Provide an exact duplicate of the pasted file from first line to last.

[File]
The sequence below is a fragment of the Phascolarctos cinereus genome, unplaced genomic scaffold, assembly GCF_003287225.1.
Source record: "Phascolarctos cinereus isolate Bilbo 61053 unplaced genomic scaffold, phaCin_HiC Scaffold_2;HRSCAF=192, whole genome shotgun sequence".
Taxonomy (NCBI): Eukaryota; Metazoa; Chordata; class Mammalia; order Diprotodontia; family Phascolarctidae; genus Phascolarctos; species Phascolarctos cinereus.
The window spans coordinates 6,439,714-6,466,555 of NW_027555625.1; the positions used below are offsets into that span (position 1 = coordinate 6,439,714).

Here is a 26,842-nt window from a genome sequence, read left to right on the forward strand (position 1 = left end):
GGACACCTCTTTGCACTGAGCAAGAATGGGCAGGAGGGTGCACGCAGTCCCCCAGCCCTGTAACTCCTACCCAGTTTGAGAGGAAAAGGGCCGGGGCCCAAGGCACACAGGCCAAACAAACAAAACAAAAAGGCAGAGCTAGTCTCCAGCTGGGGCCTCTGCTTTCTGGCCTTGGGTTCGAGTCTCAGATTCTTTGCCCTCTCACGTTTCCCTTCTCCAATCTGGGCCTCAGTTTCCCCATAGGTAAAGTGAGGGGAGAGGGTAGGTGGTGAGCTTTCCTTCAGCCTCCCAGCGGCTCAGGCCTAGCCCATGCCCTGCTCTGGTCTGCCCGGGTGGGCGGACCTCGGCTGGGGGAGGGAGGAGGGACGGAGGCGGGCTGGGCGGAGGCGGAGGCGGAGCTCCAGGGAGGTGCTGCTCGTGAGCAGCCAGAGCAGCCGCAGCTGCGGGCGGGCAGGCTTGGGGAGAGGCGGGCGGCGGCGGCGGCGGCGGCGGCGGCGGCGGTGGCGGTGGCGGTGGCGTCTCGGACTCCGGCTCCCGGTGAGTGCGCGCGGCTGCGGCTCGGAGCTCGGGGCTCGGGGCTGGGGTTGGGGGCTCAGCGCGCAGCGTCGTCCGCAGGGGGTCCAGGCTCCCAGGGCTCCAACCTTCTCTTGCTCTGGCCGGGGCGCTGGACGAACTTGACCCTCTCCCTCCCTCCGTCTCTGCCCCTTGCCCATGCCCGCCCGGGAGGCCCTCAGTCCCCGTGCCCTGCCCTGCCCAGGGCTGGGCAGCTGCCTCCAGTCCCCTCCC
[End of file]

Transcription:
The sequence below is a fragment of the Phascolarctos cinereus genome, unplaced genomic scaffold, assembly GCF_003287225.1.
Source record: "Phascolarctos cinereus isolate Bilbo 61053 unplaced genomic scaffold, phaCin_HiC Scaffold_2;HRSCAF=192, whole genome shotgun sequence".
Taxonomy (NCBI): Eukaryota; Metazoa; Chordata; class Mammalia; order Diprotodontia; family Phascolarctidae; genus Phascolarctos; species Phascolarctos cinereus.
The window spans coordinates 6,439,714-6,466,555 of NW_027555625.1; the positions used below are offsets into that span (position 1 = coordinate 6,439,714).

Here is a 26,842-nt window from a genome sequence, read left to right on the forward strand (position 1 = left end):
GGACACCTCTTTGCACTGAGCAAGAATGGGCAGGAGGGTGCACGCAGTCCCCCAGCCCTGTAACTCCTACCCAGTTTGAGAGGAAAAGGGCCGGGGCCCAAGGCACACAGGCCAAACAAACAAAACAAAAAGGCAGAGCTAGTCTCCAGCTGGGGCCTCTGCTTTCTGGCCTTGGGTTCGAGTCTCAGATTCTTTGCCCTCTCACGTTTCCCTTCTCCAATCTGGGCCTCAGTTTCCCCATAGGTAAAGTGAGGGGAGAGGGTAGGTGGTGAGCTTTCCTTCAGCCTCCCAGCGGCTCAGGCCTAGCCCATGCCCTGCTCTGGTCTGCCCGGGTGGGCGGACCTCGGCTGGGGGAGGGAGGAGGGACGGAGGCGGGCTGGGCGGAGGCGGAGGCGGAGCTCCAGGGAGGTGCTGCTCGTGAGCAGCCAGAGCAGCCGCAGCTGCGGGCGGGCAGGCTTGGGGAGAGGCGGGCGGCGGCGGCGGCGGCGGCGGCGGCGGCGGTGGCGGTGGCGGTGGCGTCTCGGACTCCGGCTCCCGGTGAGTGCGCGCGGCTGCGGCTCGGAGCTCGGGGCTCGGGGCTGGGGTTGGGGGCTCAGCGCGCAGCGTCGTCCGCAGGGGGTCCAGGCTCCCAGGGCTCCAACCTTCTCTTGCTCTGGCCGGGGCGCTGGACGAACTTGACCCTCTCCCTCCCTCCGTCTCTGCCCCTTGCCCATGCCCGCCCGGGAGGCCCTCAGTCCCCGTGCCCTGCCCTGCCCAGGGCTGGGCAGCTGCCTCCAGTCCCCTCCC